Don’t be a bystander, call the hotline

Don%27t+be+a+bystander%2C+call+the+hotline

Kali Ingels, Student LIfe section editor

About four years ago, administration at SHS gathered and discussed a growing problem they saw, bullying. When they gathered, Jorie Depalma, the school’s social worker, and other administrators came up with an idea about the bullying hotline.

The bullying hotline is a number that students can call anonymously and bring forward an incident where bullying has taken place. Students can be anonymous, but the more information the better. If the caller would like, Depalma says administrators would like the names of students involved and information about the situation.

“It is an anonymous hotline, but obviously the more information you give us, or you leave, the better so we can look into the situation,” Depalma said.

Depalma checks the hotline every single morning, she keeps a log of the date and time she checks it, and if anyone leaves a message. Most of the time, she says that there are no messages, but occasionally she will receive one. If they do get a message, they would investigate that and proceed with documentation.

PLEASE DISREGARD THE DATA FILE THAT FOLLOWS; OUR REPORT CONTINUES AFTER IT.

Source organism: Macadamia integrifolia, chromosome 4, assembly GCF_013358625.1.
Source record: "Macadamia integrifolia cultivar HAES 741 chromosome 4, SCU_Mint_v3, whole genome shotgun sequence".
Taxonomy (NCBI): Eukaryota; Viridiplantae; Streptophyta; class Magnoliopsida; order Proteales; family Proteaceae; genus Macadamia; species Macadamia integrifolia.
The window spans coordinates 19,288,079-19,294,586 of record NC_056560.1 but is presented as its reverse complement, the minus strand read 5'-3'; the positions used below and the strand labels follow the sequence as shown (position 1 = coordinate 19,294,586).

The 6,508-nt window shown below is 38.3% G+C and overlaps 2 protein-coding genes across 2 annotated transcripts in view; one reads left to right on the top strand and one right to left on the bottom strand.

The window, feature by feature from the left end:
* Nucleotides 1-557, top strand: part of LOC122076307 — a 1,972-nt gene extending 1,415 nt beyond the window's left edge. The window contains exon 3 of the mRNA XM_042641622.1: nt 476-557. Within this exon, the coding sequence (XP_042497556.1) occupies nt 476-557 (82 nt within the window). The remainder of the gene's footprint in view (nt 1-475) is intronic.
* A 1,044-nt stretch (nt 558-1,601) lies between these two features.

Their goal is that the hotline will allow students to feel comfortable with making a report Depalma says. There are flyers in every classroom, all around the school. At the beginning of each school year, the administration makes sure that teachers are aware that the flyers need to be posted.

“Really, I think it is for bystanders, because a lot of times, kids think that to be involved in a bullying situation, they have to be the one being bullied, or the bullier,” Depalma said.

She says that some of the most important people involved are the bystanders, the kids who see things happening and Depalma says she needs them to let her know so they can address it.  To find the bullying hotline number, there are flyers all over the school, in classrooms and in the guidance office.